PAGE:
It is Saturday afternoon and still no fish although others in the fleet are catching Dorado and Tuna. It was a slow start out of the bay with little wind to help propel us to Bahia anta Maria. We had hoisted the Spinnaker and most of the fleet had done the same so it was quite a sight with 140 boats all heading out to sea. The wind soon gave out and we took in the Spinnaker and turned on the engine.
On the way out of Turtle Bay we had many Squid attacking our fishing lures. If you pulled the lures in slowly, close to the boat, you could see them come up and put their tentacles around the lure and then slide off it. They were about foot long and strong swimmers in groups of four or five. Some of the boats had crew pull their lures from the front of the boat while crew at the stern gaffed them aboard. There was a lot of chatter during the afternoon on the radio about cleaning and preparing Squid. All we managed as a couple of tentacles that got caught in the hook.
Having worked our way offshore about 15 miles we finally found some wind and again hoisted the Spinnaker. Unfortunately, the wind angle was not good and the only way we could keep the sail full was to continue heading offshore. After dinner, we finally got a bite on the blue and white lure that we had on the rod and reel. We pulled in a nice Dorado (Mahi Mahi) of about two and a half feet in length. We were not really prepared to deal with it and it was quite a bloody affair trying to dispatch it. I had whacked it on the head four or five time with the winch handle before it finally lay still. The cockpit, crew and boat were all covered in blood however we had our first fish, even if it was something of a primitive and primal event. It took some time to clean up the boast from al the blood and afterwards, I took it below to clean and fillet.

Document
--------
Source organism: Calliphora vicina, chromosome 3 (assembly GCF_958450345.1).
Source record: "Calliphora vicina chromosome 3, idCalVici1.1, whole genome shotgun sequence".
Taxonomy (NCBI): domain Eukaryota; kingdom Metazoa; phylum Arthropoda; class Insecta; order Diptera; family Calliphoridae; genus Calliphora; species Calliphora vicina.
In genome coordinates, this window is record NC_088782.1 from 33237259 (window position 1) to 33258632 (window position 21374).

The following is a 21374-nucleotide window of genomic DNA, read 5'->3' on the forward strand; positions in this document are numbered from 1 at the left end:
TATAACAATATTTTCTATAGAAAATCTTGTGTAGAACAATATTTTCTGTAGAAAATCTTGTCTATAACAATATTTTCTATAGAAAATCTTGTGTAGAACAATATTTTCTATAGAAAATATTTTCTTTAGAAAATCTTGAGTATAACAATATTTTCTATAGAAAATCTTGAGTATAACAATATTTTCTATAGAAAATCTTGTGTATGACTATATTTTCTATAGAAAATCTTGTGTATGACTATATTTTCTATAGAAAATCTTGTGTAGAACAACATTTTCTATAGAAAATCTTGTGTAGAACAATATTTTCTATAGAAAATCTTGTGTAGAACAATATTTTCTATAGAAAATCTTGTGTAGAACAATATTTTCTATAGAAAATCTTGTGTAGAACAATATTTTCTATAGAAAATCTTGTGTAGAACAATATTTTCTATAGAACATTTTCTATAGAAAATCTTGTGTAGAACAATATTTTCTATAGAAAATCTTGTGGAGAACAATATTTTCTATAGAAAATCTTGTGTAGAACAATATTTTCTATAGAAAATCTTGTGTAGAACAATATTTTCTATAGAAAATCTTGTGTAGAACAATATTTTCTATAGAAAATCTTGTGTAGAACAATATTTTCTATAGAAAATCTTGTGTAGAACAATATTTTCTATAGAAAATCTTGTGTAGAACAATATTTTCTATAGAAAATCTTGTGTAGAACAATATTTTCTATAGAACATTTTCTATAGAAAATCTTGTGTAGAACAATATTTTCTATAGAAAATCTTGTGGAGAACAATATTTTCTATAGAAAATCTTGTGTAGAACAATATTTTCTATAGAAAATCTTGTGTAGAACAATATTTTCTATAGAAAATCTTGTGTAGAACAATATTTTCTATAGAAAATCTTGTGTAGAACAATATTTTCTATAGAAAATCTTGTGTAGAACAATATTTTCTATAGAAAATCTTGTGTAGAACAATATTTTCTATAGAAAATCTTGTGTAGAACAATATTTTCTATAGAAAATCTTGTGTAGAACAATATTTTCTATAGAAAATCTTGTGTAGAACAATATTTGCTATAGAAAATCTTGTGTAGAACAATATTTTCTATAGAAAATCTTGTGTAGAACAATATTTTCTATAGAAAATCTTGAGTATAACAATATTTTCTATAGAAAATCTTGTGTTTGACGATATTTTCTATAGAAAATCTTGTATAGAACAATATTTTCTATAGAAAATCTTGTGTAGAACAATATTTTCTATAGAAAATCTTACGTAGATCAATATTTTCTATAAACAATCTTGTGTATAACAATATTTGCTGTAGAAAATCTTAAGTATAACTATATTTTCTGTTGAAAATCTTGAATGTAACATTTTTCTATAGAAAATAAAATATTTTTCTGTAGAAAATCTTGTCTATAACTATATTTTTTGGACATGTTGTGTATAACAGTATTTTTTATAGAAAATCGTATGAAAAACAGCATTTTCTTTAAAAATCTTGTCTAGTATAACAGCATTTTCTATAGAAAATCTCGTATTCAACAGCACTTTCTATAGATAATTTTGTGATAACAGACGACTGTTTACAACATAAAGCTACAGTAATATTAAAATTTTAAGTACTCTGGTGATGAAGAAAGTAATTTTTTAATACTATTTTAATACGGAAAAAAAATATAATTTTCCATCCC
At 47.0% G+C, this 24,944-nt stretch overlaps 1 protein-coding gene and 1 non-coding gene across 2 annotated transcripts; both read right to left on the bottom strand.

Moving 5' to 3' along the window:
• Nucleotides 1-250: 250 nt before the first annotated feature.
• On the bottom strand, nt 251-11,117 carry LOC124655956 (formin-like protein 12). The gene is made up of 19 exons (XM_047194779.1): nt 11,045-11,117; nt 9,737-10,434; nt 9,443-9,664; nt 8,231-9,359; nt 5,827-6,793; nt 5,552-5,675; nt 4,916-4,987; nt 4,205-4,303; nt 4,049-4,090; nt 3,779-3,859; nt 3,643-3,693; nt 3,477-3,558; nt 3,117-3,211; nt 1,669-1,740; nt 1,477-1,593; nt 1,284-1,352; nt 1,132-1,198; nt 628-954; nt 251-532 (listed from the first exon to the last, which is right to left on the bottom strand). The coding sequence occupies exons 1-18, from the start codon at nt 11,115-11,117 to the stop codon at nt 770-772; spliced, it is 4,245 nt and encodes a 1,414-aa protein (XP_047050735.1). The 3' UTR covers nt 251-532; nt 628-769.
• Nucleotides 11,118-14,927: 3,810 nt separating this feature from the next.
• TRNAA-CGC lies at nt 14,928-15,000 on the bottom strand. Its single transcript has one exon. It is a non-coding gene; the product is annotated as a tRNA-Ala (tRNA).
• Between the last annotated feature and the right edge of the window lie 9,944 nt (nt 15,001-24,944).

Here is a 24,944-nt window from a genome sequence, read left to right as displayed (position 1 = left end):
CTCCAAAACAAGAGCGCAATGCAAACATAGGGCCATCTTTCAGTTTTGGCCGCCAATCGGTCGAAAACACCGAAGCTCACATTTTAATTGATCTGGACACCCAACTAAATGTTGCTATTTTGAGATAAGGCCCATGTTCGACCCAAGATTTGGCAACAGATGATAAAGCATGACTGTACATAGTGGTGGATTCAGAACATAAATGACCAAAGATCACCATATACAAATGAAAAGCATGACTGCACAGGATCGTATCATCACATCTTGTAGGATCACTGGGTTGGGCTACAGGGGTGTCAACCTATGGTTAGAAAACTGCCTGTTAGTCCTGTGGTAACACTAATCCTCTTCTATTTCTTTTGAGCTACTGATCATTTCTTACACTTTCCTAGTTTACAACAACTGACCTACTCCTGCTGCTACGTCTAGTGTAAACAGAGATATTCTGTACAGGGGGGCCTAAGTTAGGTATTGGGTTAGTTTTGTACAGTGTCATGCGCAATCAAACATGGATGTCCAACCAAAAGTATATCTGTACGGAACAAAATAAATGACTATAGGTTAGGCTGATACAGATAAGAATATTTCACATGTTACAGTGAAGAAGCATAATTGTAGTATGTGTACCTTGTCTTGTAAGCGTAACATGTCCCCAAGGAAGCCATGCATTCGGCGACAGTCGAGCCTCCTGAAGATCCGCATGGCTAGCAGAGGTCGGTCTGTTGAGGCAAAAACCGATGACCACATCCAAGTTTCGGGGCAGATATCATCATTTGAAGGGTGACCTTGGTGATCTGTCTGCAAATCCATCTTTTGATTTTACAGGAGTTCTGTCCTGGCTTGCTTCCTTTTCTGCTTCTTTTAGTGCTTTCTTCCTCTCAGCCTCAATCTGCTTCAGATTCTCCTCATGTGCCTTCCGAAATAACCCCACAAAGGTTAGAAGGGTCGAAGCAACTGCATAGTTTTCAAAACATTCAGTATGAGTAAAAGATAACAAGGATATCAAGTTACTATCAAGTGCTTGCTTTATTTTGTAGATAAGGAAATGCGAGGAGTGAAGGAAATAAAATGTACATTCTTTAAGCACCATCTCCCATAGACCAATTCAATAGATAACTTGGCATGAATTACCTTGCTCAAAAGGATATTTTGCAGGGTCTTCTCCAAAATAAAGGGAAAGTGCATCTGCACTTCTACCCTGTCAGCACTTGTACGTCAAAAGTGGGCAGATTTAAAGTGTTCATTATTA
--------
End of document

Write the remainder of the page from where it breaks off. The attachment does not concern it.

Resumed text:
We have been trolling a hand line and one from the rod and reel. Sunday morning, we suddenly had two fish on the hook and in pulling one in he came free. The other, we managed to land but later cut it free. We had another bite in the mid afternoon, this time George landed a nice five foot Dorado of about 30 pounds. This time we had our plan in place and the fish was soon dead and being towed behind the boat to bleed. No blood, no mess and a nice catch. We immediately cleaned the fish and commenced to saw at least 12 nice steaks off the fish. We dined on fresh fish that evening courtesy of George's culinary expertise.
The wind continued to be fickle and we finally turned the engine on again late Sunday night, by this time we were well over 70 miles offshore. Mid morning on Monday, we finally sighted land and by early afternoon we had turned to port and were entering a fine broad bay with the wind gusting up to 16 knots. As we approached the boats already at anchor the wind dropped to about 12 knots but there were still small whitecaps everywhere. We put the hook down at 2:10 pm and had a congratulatory drink. We had covered 253 nautical miles in a little over two days and six hours.